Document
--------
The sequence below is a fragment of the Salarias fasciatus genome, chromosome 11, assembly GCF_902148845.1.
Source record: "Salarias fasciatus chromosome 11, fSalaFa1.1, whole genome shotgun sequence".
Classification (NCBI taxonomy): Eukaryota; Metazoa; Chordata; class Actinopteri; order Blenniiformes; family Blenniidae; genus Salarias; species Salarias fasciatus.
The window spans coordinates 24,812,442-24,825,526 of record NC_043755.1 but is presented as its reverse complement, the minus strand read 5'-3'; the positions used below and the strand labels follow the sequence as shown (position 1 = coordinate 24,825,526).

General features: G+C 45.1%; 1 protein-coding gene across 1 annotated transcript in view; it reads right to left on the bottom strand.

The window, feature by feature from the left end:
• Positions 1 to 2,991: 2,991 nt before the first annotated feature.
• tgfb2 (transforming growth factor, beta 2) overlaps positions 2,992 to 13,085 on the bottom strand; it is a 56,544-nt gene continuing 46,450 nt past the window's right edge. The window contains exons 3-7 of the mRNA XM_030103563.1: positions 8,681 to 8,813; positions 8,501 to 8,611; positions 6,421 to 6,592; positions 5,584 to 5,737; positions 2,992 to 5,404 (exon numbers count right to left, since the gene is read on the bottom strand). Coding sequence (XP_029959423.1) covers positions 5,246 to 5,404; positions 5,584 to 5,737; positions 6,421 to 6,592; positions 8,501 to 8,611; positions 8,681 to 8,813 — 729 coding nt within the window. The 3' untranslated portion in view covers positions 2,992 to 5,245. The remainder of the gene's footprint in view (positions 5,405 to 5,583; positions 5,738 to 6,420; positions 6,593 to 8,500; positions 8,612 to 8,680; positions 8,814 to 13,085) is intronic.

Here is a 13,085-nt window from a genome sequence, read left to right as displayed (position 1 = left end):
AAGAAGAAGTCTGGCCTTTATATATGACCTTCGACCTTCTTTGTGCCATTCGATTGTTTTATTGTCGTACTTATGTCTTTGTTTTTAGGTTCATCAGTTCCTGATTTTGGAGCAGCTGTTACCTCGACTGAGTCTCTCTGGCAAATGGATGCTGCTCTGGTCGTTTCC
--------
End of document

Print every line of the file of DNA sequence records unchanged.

The sequence below is a fragment of the Salarias fasciatus genome, chromosome 11, assembly GCF_902148845.1.
Source record: "Salarias fasciatus chromosome 11, fSalaFa1.1, whole genome shotgun sequence".
Classification (NCBI taxonomy): Eukaryota; Metazoa; Chordata; class Actinopteri; order Blenniiformes; family Blenniidae; genus Salarias; species Salarias fasciatus.
The window spans coordinates 24,812,442-24,825,526 of record NC_043755.1 but is presented as its reverse complement, the minus strand read 5'-3'; the positions used below and the strand labels follow the sequence as shown (position 1 = coordinate 24,825,526).

General features: G+C 45.1%; 1 protein-coding gene across 1 annotated transcript in view; it reads right to left on the bottom strand.

The window, feature by feature from the left end:
• Positions 1 to 2,991: 2,991 nt before the first annotated feature.
• tgfb2 (transforming growth factor, beta 2) overlaps positions 2,992 to 13,085 on the bottom strand; it is a 56,544-nt gene continuing 46,450 nt past the window's right edge. The window contains exons 3-7 of the mRNA XM_030103563.1: positions 8,681 to 8,813; positions 8,501 to 8,611; positions 6,421 to 6,592; positions 5,584 to 5,737; positions 2,992 to 5,404 (exon numbers count right to left, since the gene is read on the bottom strand). Coding sequence (XP_029959423.1) covers positions 5,246 to 5,404; positions 5,584 to 5,737; positions 6,421 to 6,592; positions 8,501 to 8,611; positions 8,681 to 8,813 — 729 coding nt within the window. The 3' untranslated portion in view covers positions 2,992 to 5,245. The remainder of the gene's footprint in view (positions 5,405 to 5,583; positions 5,738 to 6,420; positions 6,593 to 8,500; positions 8,612 to 8,680; positions 8,814 to 13,085) is intronic.

Here is a 13,085-nt window from a genome sequence, read left to right as displayed (position 1 = left end):
AAGAAGAAGTCTGGCCTTTATATATGACCTTCGACCTTCTTTGTGCCATTCGATTGTTTTATTGTCGTACTTATGTCTTTGTTTTTAGGTTCATCAGTTCCTGATTTTGGAGCAGCTGTTACCTCGACTGAGTCTCTCTGGCAAATGGATGCTGCTCTGGTCGTTTCC